Finally, I listen to the CD A Feast Of Consequences by Fish again, and now the Atoll is allowed to live it up through my horn speakers at a high volume. I can’t remember the last time my listening room reached its acoustic limits so quickly (with the Atoll) that I had to reposition my speakers … Chapeau! Considering the high-quality construction, the versatile features and the sound potential on offer, the Atoll must be described as remarkably worthy of the price.

Atoll IN 300 integrated amplifier

Accompanying Equipment

Turntable: Avid Diva SP, VPI Avenger, Clearaudio Reference Jubilee | Tonearm: Origin Live Illustrious | Cartridge: Lyra Kleos | Phono preamp: Cyrus Phono Signature | Amplifier: MFE TA 211 V | Speakers: Blumenhofer Tempesta 20

Integrated amplifier Atoll IN 300

Concept: Stereo integrated amplifier with integrated D/A converter | Analog inputs: 5 x RCA (unbalanced), 1 x XLR (balanced), phono-in optional (replaces AUX-in) | Digital inputs: 2 x coaxial (RCA), 2 x optical (Toslink), USB, Bluetooth | Outputs analog: 1 x Tape-Out (RCA, fixed level), 1 x By-Pass (RCA, fixed level), 2 x Pre-Out (RCA, regulated) | Taps: 1 pair of LS connections for fork lugs and banana sleeve, 1 headphone output (6.3 mm) | Power (8/4 Ω): 2 x 150 W, 2 x 260 W | Power supply: 86 400 μF, 2 x 440 VA | Signal-to-noise ratio: 100 dB | D/A converter: AKM AK4490EQ (24/192), DSD up to 5.6 MHz | Miscellaneous: 12 V trigger connection, remote control | Dimensions (W/H/D): 44/10/37 cm | Weight: 16 kg | Warranty period: 3 years | Price: around € 2995; surcharge for P50 (MM) phono module around € 100, P100 (MM/MC) around € 150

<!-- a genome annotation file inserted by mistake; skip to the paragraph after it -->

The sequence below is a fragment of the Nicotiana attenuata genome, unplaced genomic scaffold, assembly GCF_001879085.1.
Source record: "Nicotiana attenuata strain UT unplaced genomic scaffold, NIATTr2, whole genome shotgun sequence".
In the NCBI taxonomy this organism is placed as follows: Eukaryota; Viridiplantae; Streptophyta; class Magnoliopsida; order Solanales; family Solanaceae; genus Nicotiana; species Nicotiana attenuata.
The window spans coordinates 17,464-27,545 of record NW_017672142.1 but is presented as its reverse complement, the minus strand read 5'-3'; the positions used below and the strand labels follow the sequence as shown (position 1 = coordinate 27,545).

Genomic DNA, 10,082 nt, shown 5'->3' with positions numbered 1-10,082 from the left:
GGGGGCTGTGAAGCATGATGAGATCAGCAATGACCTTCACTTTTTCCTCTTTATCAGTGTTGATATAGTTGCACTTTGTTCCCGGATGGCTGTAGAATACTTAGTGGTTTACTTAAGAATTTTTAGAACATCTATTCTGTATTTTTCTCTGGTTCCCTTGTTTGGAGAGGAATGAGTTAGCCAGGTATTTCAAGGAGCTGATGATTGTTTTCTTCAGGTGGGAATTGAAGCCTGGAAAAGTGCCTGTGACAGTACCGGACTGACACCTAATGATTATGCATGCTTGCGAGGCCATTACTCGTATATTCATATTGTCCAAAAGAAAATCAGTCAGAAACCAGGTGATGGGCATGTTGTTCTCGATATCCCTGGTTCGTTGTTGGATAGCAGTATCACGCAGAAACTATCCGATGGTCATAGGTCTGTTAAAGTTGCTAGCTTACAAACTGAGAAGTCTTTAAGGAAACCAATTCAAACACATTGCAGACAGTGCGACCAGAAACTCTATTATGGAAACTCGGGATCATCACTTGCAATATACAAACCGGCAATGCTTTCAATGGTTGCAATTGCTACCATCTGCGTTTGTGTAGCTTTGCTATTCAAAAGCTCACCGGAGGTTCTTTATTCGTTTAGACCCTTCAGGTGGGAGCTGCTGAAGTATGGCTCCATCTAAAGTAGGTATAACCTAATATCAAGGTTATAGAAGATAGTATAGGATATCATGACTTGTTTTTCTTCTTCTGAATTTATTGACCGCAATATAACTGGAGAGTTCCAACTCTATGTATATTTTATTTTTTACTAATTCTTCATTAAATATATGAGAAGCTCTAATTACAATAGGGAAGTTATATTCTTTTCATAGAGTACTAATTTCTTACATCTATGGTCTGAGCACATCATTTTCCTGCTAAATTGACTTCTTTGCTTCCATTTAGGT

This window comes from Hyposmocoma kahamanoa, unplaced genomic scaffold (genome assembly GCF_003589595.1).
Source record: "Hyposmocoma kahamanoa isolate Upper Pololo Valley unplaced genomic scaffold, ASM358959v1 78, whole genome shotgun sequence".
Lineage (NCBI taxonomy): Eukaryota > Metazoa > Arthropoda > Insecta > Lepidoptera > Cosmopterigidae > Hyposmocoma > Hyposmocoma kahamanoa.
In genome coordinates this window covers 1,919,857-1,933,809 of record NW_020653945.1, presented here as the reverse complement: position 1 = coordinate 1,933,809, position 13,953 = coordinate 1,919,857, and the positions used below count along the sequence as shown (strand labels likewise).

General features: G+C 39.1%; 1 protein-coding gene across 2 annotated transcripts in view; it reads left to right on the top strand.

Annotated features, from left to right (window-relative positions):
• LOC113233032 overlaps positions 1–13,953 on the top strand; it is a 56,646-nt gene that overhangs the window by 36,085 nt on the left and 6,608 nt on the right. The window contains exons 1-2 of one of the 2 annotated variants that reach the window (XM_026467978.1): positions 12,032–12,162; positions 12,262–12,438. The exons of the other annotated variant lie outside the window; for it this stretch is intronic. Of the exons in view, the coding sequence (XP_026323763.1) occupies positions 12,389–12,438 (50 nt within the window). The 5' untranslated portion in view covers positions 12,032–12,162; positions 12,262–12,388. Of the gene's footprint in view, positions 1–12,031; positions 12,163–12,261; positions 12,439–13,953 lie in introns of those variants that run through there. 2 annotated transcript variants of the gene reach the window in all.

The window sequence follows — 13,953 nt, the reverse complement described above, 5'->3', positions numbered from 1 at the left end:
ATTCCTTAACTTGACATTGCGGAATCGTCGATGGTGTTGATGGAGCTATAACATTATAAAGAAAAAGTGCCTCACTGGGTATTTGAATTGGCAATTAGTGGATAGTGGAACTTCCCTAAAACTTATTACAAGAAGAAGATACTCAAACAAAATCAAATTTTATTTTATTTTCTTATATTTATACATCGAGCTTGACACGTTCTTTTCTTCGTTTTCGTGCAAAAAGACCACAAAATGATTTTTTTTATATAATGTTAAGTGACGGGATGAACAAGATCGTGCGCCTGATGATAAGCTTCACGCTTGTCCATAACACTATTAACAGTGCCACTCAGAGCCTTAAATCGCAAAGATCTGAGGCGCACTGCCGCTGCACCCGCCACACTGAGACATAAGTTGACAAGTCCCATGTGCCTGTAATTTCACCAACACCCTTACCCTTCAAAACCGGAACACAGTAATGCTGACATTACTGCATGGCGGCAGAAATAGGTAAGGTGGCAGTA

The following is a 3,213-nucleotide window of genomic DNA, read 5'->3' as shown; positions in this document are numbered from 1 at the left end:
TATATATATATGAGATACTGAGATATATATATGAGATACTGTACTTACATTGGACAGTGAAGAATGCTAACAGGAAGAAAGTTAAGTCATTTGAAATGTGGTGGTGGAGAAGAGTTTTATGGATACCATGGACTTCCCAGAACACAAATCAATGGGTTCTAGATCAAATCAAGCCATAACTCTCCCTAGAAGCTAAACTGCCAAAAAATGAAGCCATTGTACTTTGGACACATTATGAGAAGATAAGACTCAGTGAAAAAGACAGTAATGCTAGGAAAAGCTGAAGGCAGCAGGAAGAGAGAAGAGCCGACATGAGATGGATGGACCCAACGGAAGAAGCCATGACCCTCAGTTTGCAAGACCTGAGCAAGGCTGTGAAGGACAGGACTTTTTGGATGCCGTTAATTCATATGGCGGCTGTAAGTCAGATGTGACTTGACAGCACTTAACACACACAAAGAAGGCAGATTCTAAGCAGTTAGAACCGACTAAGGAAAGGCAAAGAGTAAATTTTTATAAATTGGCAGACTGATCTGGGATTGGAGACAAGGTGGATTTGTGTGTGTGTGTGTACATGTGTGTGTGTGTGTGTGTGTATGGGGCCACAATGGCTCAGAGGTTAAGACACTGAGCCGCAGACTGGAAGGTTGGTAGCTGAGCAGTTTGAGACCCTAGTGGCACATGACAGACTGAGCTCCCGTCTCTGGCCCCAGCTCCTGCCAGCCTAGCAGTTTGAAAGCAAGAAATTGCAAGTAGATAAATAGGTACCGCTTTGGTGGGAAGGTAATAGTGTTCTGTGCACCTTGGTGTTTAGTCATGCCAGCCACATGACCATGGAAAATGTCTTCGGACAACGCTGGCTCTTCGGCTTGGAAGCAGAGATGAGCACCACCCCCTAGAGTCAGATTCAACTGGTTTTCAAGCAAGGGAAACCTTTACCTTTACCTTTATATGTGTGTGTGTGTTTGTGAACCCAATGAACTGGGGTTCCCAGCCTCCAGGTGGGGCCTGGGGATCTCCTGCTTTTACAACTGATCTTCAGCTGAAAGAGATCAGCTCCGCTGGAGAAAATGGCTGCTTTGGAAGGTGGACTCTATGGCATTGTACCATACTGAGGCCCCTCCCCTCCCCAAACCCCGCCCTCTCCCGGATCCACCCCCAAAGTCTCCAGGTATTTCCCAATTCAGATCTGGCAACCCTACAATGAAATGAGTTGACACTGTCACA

Catostraße 7b
12109 Berlin
Phone +49 30 6134740


The stated retail price of the reviewed device is valid as of the time of the review and is subject to change.